5.2. The Appellant submitted that, in view of document (6), the technical problem to be solved was to provide a refrigerating apparatus comprising improved refrigerating machine oils exhibiting after use no increase in the total acid numbers which was a measure for their stability. To formulate that technical problem, he relied upon the experiments submitted during the appeal proceedings comparing the acid numbers of some of the ester oils exemplified in document (6) and of an ester oil according to Claim 1.

5.3. The patent in suit proposes as the solution to this problem a refrigerating apparatus which comprises a mixture of a refrigerant comprising a chlorine-free (hydro) fluorocarbon having a critical temperature of 40. C or higher and of a refrigerating machine oil which is characterized by the presence of an ester oil according to formula (1). The Appellant conceded at the oral proceedings that the features defining the refrigerating apparatus, including the specified drying agent, provided no inventive ingenuity; these features are thus disregarded when assessing inventive step (cf. T 955/93, point 3.5 of the reasons).

5.4. In the present case, the solution proposed by the patent in suit comprises the preferred embodiment of adding an acidic extreme pressure agent, namely a phosphoric acid partial ester, to the refrigerating machine oil in an amount of 0.05 to 10wt% (cf. dependent Claim 5). Contrary to the submissions of the Appellant, it cannot be a critical issue for the claimed invention to avoid a slight increase of the total acid number of the machine oil which increase results from the ester oil comprised therein where, as it is preferred, a so substantial amount of acidic agent is present in the refrigerating machine oil. It follows that the formulation of the technical problem as put forward by the Appellant cannot be accepted, since the purported improvement does not arise within the whole area of the subject matter of Claim 1. When defining the technical problem, an effect cannot be retained if the promised result is not attainable throughout the entire range covered by the claimed subject matter (cf. T 626/90, point 4.3.2 of the reasons). Thus, the objective technical problem to be solved can only be seen in the provision of a further refrigerating apparatus comprising an ester oil.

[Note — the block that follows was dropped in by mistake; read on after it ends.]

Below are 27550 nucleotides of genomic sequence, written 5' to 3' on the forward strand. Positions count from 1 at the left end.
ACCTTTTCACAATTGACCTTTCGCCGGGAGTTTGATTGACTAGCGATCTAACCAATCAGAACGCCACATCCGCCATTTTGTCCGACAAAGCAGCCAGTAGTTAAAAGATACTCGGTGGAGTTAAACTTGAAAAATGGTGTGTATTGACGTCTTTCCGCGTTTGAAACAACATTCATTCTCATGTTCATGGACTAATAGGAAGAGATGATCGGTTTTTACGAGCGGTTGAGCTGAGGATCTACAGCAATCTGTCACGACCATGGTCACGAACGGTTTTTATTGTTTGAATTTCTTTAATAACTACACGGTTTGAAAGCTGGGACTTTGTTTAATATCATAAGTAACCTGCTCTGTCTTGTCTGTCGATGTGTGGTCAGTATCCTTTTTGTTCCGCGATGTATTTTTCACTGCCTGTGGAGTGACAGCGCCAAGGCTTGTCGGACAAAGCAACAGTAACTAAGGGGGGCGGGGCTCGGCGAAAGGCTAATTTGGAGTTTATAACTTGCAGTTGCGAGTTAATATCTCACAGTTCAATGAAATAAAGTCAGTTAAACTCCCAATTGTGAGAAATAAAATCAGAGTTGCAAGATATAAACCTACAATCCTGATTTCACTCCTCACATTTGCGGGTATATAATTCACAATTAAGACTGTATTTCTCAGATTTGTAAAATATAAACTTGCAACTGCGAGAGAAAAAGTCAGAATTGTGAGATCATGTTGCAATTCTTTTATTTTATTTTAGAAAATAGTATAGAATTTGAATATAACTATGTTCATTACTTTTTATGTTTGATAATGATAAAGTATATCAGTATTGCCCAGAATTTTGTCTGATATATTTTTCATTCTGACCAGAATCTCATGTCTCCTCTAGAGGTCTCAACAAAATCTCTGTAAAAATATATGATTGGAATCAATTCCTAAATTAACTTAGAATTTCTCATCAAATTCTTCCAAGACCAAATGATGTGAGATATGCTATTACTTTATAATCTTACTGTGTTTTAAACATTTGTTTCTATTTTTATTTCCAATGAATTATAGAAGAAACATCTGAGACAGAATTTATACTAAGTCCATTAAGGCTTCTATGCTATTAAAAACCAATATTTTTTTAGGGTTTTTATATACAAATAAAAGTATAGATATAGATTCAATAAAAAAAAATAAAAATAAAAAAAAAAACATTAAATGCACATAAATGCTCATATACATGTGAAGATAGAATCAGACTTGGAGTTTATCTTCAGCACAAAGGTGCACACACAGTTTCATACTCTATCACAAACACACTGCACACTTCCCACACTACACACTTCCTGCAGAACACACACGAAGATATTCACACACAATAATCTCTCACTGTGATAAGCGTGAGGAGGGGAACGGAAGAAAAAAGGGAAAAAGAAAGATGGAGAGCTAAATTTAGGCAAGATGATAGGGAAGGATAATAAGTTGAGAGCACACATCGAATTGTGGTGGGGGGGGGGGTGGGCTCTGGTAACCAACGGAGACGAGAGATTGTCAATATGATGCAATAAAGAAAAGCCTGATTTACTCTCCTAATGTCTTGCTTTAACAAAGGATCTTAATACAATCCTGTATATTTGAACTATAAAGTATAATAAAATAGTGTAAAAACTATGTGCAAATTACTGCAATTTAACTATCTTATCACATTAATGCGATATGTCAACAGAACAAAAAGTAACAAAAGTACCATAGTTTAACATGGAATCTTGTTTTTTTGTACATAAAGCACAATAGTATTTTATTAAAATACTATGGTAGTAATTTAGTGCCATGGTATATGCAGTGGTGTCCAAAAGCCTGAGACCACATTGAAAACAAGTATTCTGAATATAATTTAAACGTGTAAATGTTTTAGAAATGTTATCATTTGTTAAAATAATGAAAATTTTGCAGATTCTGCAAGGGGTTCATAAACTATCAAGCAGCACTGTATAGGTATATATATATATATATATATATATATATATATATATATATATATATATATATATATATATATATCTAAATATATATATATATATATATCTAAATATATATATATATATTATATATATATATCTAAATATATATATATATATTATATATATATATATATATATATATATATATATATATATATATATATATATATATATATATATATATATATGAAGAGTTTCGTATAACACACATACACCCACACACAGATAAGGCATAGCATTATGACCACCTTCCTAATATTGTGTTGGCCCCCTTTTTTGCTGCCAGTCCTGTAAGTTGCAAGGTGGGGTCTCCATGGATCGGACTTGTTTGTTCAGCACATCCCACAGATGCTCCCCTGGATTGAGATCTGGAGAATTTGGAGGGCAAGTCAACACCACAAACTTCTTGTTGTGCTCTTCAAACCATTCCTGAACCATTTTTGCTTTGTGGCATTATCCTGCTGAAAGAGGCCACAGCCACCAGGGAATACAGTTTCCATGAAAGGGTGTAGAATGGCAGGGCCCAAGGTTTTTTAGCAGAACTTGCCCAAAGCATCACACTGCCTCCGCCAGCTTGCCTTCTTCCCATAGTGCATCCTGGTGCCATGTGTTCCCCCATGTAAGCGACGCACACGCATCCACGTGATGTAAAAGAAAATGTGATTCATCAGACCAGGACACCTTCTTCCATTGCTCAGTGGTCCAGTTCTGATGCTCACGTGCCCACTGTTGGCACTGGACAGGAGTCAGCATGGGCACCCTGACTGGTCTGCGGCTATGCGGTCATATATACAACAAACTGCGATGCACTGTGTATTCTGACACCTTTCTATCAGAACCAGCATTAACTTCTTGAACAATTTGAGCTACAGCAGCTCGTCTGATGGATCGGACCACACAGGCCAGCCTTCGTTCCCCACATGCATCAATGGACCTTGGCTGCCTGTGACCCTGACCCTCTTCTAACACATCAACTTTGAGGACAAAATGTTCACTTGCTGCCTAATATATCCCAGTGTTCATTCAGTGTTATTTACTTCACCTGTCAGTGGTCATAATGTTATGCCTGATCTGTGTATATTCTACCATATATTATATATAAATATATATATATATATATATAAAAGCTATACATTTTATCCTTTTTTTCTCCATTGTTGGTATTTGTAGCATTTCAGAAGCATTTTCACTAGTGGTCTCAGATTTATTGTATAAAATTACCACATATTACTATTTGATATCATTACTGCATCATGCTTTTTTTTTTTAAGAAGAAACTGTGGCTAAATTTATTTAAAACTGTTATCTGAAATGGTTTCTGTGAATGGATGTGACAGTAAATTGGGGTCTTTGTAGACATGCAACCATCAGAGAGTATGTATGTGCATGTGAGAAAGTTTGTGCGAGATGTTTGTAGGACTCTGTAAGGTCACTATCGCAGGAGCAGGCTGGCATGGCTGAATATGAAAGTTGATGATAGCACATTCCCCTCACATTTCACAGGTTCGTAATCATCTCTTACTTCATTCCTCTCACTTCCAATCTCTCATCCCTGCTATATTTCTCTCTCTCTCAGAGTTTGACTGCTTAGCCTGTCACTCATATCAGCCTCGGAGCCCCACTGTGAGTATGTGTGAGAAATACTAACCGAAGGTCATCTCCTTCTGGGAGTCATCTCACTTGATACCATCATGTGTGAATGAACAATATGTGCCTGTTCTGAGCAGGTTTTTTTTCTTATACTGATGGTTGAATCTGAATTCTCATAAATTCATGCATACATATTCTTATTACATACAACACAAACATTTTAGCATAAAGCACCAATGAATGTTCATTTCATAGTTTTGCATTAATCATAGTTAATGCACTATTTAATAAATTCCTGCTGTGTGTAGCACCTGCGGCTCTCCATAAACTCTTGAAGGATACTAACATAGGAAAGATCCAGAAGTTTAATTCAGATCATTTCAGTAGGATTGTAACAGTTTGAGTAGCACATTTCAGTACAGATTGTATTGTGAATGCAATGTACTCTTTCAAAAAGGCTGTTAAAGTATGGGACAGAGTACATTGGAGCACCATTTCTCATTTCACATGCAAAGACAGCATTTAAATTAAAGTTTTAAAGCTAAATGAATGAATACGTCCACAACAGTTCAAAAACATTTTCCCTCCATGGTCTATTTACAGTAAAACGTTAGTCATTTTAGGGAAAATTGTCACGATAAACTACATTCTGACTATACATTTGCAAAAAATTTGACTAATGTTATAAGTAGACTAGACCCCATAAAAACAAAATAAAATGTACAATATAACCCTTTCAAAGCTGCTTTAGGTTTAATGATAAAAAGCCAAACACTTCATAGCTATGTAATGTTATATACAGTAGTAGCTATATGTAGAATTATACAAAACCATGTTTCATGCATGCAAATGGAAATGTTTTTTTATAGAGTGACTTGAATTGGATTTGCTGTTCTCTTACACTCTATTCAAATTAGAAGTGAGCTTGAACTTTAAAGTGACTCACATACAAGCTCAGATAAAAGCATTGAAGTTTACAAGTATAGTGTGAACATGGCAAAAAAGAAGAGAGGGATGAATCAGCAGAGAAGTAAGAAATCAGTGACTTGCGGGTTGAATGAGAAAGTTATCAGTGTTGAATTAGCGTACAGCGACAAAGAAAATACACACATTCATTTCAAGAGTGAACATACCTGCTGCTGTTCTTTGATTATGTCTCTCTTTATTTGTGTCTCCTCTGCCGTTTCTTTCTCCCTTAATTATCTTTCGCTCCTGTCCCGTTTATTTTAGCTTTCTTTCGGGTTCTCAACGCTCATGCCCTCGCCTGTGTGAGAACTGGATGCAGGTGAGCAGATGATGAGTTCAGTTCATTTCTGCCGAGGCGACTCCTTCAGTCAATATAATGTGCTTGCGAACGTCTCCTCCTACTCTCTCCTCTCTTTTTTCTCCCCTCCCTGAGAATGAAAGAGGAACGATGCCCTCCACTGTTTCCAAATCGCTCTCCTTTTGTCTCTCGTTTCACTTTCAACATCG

5.5. The Examples No. 1 to 5 of the patent in suit show convincingly that this technical problem is solved within the claimed area. This finding has never been contested by the Respondents.

5.6. It remains to be decided whether or not the claimed solution is obvious over the cited prior art.

The relevant question is whether the person skilled in the art having studied the document (6) and being guided by the technical problem as defined in point 5.4 above would have been directed to select ester oils of formula (1) for use in a refrigerating apparatus. The specific choice neopentyl glycol (page 11, last line) as alcohol and of an aliphatic carboxylic acid having a hydrocarbyl group of 5, 6, 7 or 8 carbon atoms (page 13, penultimate line; page 14, lines 1 and 2) which results in an ester of formula (1) is within the scope envisaged by the disclosure of document (6). The Board observes that document (6) teaches that the ester oils including neopentylglycol hydrocarbyl esters, and refrigerants, including chlorine-free (hydro) fluorocarbons (page 9, paragraph 1) form compatible and stable mixtures over a wide temperature range. The presumption prevails, therefore, that the selected ester oils of formula (1) will exhibit the same valuable properties. In the absence of evidence to the contrary, the Board concludes that it would have been obvious for the person skilled in the art, faced with the technical problem defined in point 5.4 above, to select arbitrarily neopentyl glycol and a C5-8 aliphatic carboxylic acid, thereby arriving without inventive ingenuity at the ester oils of formula (1) comprised in a refrigerating apparatus which is the solution proposed by the patent in suit. This finding was actually conceded by the Appellant during the oral proceedings before the Board. For this reason, Claim 1 does not meet the requirements of Article 56 EPC.

5.7. Since the Board can only decide on a request as a whole, the patent in suit cannot be maintained in the form as submitted in this auxiliary request and this request must be rejected for lack of inventive step.

ORDER

For these reasons it is decided that:

The appeal is dismissed.